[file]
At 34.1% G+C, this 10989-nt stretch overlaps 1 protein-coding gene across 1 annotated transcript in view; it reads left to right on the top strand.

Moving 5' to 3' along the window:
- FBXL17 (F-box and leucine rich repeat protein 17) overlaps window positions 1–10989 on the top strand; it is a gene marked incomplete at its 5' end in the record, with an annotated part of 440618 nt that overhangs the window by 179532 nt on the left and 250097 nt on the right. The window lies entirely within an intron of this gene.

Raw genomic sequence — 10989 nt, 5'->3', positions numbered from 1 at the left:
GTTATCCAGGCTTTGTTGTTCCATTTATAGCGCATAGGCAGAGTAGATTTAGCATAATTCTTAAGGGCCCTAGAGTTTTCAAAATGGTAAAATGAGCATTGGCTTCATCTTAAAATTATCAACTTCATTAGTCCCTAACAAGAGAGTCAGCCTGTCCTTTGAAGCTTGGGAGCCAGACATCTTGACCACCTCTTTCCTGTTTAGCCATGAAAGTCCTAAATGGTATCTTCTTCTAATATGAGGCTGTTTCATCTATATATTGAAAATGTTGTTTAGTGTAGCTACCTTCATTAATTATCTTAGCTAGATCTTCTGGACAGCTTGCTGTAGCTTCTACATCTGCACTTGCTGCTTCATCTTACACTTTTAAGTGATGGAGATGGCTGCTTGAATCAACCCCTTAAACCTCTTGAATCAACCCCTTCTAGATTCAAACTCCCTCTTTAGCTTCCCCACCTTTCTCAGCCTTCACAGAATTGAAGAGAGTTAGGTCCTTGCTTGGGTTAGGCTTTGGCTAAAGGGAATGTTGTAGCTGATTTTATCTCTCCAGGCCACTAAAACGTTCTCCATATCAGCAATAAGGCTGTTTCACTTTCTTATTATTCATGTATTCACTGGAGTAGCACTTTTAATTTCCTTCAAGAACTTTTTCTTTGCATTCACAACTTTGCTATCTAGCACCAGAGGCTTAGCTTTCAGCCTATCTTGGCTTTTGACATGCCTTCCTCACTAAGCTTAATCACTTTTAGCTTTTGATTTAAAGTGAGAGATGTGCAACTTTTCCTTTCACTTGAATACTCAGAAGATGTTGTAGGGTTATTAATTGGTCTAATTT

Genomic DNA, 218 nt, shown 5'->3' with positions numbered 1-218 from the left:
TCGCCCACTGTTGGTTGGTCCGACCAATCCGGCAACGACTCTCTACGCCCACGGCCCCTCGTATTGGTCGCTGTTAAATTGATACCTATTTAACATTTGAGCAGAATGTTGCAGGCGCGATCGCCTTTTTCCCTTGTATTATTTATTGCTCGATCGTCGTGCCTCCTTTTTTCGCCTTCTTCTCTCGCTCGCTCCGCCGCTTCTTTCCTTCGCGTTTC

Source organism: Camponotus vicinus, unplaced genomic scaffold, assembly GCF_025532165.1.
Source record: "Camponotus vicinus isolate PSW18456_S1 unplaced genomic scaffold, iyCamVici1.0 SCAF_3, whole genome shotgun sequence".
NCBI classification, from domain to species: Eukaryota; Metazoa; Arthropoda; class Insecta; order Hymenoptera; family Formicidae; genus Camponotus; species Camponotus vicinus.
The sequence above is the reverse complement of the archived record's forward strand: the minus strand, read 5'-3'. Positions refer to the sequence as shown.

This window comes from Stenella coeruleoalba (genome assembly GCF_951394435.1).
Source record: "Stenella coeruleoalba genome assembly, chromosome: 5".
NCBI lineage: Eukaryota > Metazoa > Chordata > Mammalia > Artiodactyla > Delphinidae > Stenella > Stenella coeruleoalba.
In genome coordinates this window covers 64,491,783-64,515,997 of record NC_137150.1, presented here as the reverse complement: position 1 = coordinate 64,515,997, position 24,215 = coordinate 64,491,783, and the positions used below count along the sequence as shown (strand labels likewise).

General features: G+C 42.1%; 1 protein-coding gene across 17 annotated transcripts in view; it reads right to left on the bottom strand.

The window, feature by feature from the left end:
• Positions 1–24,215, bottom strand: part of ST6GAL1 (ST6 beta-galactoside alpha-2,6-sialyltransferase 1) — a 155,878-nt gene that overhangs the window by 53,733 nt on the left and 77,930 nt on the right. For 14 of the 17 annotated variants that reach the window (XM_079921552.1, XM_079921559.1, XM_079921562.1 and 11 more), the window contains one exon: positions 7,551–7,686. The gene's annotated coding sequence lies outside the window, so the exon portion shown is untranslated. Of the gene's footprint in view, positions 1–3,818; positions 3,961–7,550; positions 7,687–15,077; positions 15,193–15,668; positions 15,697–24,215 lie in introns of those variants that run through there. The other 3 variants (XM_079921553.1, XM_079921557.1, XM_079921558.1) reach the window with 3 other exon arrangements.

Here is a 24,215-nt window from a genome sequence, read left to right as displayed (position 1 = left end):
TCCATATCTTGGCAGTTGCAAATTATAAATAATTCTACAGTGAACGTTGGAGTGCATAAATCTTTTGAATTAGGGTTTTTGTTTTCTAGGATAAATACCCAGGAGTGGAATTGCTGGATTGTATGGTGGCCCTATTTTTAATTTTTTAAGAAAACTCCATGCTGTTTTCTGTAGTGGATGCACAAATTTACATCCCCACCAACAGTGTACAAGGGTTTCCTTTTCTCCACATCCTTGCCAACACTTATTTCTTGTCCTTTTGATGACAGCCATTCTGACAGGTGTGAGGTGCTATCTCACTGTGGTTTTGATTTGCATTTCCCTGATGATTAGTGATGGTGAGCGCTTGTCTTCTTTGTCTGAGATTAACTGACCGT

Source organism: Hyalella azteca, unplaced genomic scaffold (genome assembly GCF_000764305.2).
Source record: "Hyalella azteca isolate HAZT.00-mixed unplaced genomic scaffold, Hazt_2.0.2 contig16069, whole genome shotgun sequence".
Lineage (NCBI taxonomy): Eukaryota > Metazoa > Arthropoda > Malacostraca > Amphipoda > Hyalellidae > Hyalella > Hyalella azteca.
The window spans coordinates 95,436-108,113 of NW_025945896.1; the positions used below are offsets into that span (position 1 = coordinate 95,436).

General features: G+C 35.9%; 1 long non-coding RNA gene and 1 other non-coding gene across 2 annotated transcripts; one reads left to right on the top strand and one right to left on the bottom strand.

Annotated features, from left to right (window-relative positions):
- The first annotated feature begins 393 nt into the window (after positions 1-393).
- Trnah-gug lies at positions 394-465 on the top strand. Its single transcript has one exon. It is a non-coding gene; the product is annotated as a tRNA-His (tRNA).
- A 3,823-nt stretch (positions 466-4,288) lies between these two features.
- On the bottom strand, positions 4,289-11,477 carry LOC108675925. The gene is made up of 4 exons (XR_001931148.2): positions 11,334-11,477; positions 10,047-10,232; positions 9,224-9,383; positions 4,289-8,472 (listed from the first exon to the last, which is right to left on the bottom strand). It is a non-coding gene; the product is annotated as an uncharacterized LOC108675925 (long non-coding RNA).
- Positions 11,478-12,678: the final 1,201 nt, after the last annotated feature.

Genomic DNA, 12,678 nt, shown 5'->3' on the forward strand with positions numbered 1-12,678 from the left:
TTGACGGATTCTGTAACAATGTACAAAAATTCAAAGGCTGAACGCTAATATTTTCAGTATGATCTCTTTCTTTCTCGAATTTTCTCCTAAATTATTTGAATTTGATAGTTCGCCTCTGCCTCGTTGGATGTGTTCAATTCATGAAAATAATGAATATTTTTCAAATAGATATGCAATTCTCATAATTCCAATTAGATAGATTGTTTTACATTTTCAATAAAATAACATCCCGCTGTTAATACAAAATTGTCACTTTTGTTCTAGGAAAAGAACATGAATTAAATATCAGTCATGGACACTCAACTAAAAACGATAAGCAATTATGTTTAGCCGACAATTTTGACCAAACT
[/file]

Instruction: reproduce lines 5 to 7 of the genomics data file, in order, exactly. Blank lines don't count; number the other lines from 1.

GTTATCCAGGCTTTGTTGTTCCATTTATAGCGCATAGGCAGAGTAGATTTAGCATAATTCTTAAGGGCCCTAGAGTTTTCAAAATGGTAAAATGAGCATTGGCTTCATCTTAAAATTATCAACTTCATTAGTCCCTAACAAGAGAGTCAGCCTGTCCTTTGAAGCTTGGGAGCCAGACATCTTGACCACCTCTTTCCTGTTTAGCCATGAAAGTCCTAAATGGTATCTTCTTCTAATATGAGGCTGTTTCATCTATATATTGAAAATGTTGTTTAGTGTAGCTACCTTCATTAATTATCTTAGCTAGATCTTCTGGACAGCTTGCTGTAGCTTCTACATCTGCACTTGCTGCTTCATCTTACACTTTTAAGTGATGGAGATGGCTGCTTGAATCAACCCCTTAAACCTCTTGAATCAACCCCTTCTAGATTCAAACTCCCTCTTTAGCTTCCCCACCTTTCTCAGCCTTCACAGAATTGAAGAGAGTTAGGTCCTTGCTTGGGTTAGGCTTTGGCTAAAGGGAATGTTGTAGCTGATTTTATCTCTCCAGGCCACTAAAACGTTCTCCATATCAGCAATAAGGCTGTTTCACTTTCTTATTATTCATGTATTCACTGGAGTAGCACTTTTAATTTCCTTCAAGAACTTTTTCTTTGCATTCACAACTTTGCTATCTAGCACCAGAGGCTTAGCTTTCAGCCTATCTTGGCTTTTGACATGCCTTCCTCACTAAGCTTAATCACTTTTAGCTTTTGATTTAAAGTGAGAGATGTGCAACTTTTCCTTTCACTTGAATACTCAGAAGATGTTGTAGGGTTATTAATTGGTCTAATTT

Genomic DNA, 218 nt, shown 5'->3' with positions numbered 1-218 from the left:
TCGCCCACTGTTGGTTGGTCCGACCAATCCGGCAACGACTCTCTACGCCCACGGCCCCTCGTATTGGTCGCTGTTAAATTGATACCTATTTAACATTTGAGCAGAATGTTGCAGGCGCGATCGCCTTTTTCCCTTGTATTATTTATTGCTCGATCGTCGTGCCTCCTTTTTTCGCCTTCTTCTCTCGCTCGCTCCGCCGCTTCTTTCCTTCGCGTTTC